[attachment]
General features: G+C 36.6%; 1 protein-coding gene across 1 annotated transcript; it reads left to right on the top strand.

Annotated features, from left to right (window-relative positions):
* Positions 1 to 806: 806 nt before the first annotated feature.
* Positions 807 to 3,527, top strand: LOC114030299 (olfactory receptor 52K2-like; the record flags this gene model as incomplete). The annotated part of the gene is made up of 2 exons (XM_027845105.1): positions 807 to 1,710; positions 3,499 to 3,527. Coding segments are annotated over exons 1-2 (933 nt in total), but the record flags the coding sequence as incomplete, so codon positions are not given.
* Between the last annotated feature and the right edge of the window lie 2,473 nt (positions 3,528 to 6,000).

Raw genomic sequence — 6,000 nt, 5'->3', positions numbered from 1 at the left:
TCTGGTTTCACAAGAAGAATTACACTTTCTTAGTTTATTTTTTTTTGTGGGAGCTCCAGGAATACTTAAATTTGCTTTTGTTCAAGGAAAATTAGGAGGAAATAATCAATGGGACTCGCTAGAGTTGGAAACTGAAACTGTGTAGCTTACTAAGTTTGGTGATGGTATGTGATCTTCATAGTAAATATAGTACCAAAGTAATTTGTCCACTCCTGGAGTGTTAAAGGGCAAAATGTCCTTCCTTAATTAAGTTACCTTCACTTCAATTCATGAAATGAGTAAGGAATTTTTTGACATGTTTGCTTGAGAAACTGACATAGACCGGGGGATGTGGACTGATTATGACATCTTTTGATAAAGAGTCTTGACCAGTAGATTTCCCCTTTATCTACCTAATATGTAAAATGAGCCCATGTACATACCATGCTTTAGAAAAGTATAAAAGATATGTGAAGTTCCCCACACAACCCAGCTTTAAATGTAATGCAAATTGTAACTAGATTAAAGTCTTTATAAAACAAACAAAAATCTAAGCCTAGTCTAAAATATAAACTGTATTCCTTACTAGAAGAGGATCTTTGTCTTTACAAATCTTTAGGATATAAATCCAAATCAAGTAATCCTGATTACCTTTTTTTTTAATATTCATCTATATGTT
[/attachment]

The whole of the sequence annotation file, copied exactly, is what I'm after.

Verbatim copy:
General features: G+C 36.6%; 1 protein-coding gene across 1 annotated transcript; it reads left to right on the top strand.

Annotated features, from left to right (window-relative positions):
* Positions 1 to 806: 806 nt before the first annotated feature.
* Positions 807 to 3,527, top strand: LOC114030299 (olfactory receptor 52K2-like; the record flags this gene model as incomplete). The annotated part of the gene is made up of 2 exons (XM_027845105.1): positions 807 to 1,710; positions 3,499 to 3,527. Coding segments are annotated over exons 1-2 (933 nt in total), but the record flags the coding sequence as incomplete, so codon positions are not given.
* Between the last annotated feature and the right edge of the window lie 2,473 nt (positions 3,528 to 6,000).

Raw genomic sequence — 6,000 nt, 5'->3', positions numbered from 1 at the left:
TCTGGTTTCACAAGAAGAATTACACTTTCTTAGTTTATTTTTTTTTGTGGGAGCTCCAGGAATACTTAAATTTGCTTTTGTTCAAGGAAAATTAGGAGGAAATAATCAATGGGACTCGCTAGAGTTGGAAACTGAAACTGTGTAGCTTACTAAGTTTGGTGATGGTATGTGATCTTCATAGTAAATATAGTACCAAAGTAATTTGTCCACTCCTGGAGTGTTAAAGGGCAAAATGTCCTTCCTTAATTAAGTTACCTTCACTTCAATTCATGAAATGAGTAAGGAATTTTTTGACATGTTTGCTTGAGAAACTGACATAGACCGGGGGATGTGGACTGATTATGACATCTTTTGATAAAGAGTCTTGACCAGTAGATTTCCCCTTTATCTACCTAATATGTAAAATGAGCCCATGTACATACCATGCTTTAGAAAAGTATAAAAGATATGTGAAGTTCCCCACACAACCCAGCTTTAAATGTAATGCAAATTGTAACTAGATTAAAGTCTTTATAAAACAAACAAAAATCTAAGCCTAGTCTAAAATATAAACTGTATTCCTTACTAGAAGAGGATCTTTGTCTTTACAAATCTTTAGGATATAAATCCAAATCAAGTAATCCTGATTACCTTTTTTTTTAATATTCATCTATATGTT